“Tremendous,” is how Gerry Martire, one of the participants in the outdoor workouts, describes the outdoor sessions. “You looked forward to it.” And not only because of the creative, challenging workouts. “It was everything about being on a team that you missed,” Martire says. “And yeah, it was about being with other people, with your friends.”
Certainly, new business is always a nice outcome. And Phillips’s quick but successful pivot—in a distinct direction from many of his colleagues— is a good lesson in adaptability. But the success of his outdoor group workouts was rooted in an aspect of the fitness business that many health and exercise professionals might often overlook—or never even consider.
You’re selling something even more fundamental than your knowledge of exercise—something that, as those classes revealed, was in short supply for many during the pandemic.
“The personal connections you make with your clients are an important part of what you do as a fitness professional,” says Dr. Indu Subramanian, a neurologist at UCLA Medical Center who is also a yoga instructor.
We’re not talking about you and your client going out for drinks or becoming BFFs. This is connection at a more basic level. “It’s that vital sense of human connection…and touch,” she says. (And yes, she means touch literally, as in when you're just assisting or spotting clients during an exercise. “That might be the only touch they get in the whole week,” says Dr Subramanian. “And we know that’s huge in terms of health benefits.”)
The Way of the Future
The medical world’s understanding of the value of socialization is undergoing a major reappraisal right now. More physicians, like Dr. Subramanian, are calling for “social prescribing.” This is not just a case of doctors encouraging their patients to get out and see friends a little bit more. Social, as opposed to socialized, medicine is more systematic and often involves the use of structured group interactions.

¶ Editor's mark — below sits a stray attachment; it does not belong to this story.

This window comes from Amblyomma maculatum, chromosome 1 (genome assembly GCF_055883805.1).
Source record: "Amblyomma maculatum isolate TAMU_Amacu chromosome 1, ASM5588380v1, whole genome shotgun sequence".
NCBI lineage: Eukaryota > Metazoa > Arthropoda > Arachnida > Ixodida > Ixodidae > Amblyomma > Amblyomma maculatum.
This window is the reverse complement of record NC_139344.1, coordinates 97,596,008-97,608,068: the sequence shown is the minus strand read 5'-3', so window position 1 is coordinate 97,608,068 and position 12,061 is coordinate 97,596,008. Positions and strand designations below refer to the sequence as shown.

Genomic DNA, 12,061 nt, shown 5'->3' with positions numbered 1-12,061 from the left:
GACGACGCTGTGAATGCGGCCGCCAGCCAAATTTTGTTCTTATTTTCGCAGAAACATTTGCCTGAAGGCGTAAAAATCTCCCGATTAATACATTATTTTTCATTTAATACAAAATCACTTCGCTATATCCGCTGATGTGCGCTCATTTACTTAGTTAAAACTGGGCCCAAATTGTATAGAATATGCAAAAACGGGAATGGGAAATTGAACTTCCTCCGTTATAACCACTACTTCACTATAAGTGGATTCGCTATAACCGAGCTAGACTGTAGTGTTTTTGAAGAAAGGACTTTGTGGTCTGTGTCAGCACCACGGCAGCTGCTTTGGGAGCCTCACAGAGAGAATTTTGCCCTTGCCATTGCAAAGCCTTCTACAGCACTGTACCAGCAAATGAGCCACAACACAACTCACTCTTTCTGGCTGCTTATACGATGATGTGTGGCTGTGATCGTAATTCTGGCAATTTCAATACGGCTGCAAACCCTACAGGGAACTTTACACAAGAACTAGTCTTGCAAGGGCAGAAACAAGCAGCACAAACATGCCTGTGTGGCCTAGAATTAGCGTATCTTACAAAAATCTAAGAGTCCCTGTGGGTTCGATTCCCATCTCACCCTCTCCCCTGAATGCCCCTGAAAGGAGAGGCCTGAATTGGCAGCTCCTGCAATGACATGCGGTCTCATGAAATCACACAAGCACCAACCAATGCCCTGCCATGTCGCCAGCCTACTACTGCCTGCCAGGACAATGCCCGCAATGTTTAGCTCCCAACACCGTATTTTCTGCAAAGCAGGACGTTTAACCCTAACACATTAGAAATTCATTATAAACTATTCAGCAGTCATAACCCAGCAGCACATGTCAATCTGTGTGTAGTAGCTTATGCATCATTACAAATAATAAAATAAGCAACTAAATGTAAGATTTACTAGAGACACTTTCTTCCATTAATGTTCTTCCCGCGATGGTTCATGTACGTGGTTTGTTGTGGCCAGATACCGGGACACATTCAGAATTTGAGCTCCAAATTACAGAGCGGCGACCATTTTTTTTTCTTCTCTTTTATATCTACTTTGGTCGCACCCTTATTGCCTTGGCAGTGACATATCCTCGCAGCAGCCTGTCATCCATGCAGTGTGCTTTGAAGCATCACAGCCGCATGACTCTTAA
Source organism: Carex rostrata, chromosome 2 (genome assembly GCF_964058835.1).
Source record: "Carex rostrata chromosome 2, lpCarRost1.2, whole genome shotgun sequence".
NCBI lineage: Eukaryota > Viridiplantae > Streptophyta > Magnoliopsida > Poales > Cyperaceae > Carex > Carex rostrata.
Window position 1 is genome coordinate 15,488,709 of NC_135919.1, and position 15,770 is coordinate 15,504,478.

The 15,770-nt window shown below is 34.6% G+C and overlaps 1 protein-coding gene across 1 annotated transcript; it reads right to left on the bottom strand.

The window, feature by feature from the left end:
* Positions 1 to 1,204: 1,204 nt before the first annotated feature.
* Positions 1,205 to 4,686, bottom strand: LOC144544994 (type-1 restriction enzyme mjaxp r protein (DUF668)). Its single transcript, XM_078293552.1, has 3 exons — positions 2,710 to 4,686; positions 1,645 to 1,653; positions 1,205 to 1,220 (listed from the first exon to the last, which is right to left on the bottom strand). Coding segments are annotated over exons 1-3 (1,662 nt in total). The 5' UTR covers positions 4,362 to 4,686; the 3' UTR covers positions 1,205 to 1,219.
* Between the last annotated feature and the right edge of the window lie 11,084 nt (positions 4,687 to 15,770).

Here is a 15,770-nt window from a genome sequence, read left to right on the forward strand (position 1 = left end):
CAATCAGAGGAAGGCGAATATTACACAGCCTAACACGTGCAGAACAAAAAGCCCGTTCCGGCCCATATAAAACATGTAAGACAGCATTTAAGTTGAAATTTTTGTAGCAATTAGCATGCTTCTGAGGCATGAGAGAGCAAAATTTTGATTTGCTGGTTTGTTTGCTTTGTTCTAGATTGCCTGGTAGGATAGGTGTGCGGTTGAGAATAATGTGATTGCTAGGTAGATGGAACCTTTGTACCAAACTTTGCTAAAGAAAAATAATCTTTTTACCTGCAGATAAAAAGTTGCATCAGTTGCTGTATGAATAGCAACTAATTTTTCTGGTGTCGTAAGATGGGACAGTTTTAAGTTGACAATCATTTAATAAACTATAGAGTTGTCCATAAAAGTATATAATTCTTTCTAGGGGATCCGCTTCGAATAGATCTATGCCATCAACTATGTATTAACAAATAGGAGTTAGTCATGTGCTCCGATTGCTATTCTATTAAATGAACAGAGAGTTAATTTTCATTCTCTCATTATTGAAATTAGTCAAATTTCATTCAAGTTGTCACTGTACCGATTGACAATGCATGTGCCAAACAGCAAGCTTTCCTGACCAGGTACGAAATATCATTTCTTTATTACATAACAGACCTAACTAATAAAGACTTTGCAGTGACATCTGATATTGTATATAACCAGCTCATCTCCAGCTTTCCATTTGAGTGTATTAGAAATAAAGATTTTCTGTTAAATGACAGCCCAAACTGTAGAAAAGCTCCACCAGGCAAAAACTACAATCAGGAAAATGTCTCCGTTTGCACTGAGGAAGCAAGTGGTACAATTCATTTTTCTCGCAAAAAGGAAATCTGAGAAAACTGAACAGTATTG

Making Yourself Part of the Social Prescription
When it comes to exercise, says Dr. Sherry Pagoto, “social support is super important.”
Not only because, as many medical professionals are now arguing, socialization or human connection has a more critical role in our overall health than was previously thought. But also because making positive changes to one’s health and lifestyle is not easy.
Who can help? You can.
“I know with my patients, we very much encourage them to build a social world around their activity,” says Dr. Pagoto, who is a licensed clinical psychologist and a professor in the Department of Allied Health Sciences at the University of Connecticut.
These support structures “will further cement the habit by bringing it accountability, social contact and just making it more fun.” Health coaches and exercise professionals, she says, “have a role to play in that.”
Part of that, she says, is helping to assess the level of social support in a client’s life—by asking whether they have family or friends who will exercise with them when they’re not training with you. And even if your client's family isn’t exercising with them—are they at least supportive of their efforts?
“You need to learn if this person is fighting against the current with their social life,” Pagoto urges. “Many may have partners or spouses who don’t share that interest and might even find your client’s exercise a bit of an inconvenience. It might interfere with taking care of kids or other aspects of life.”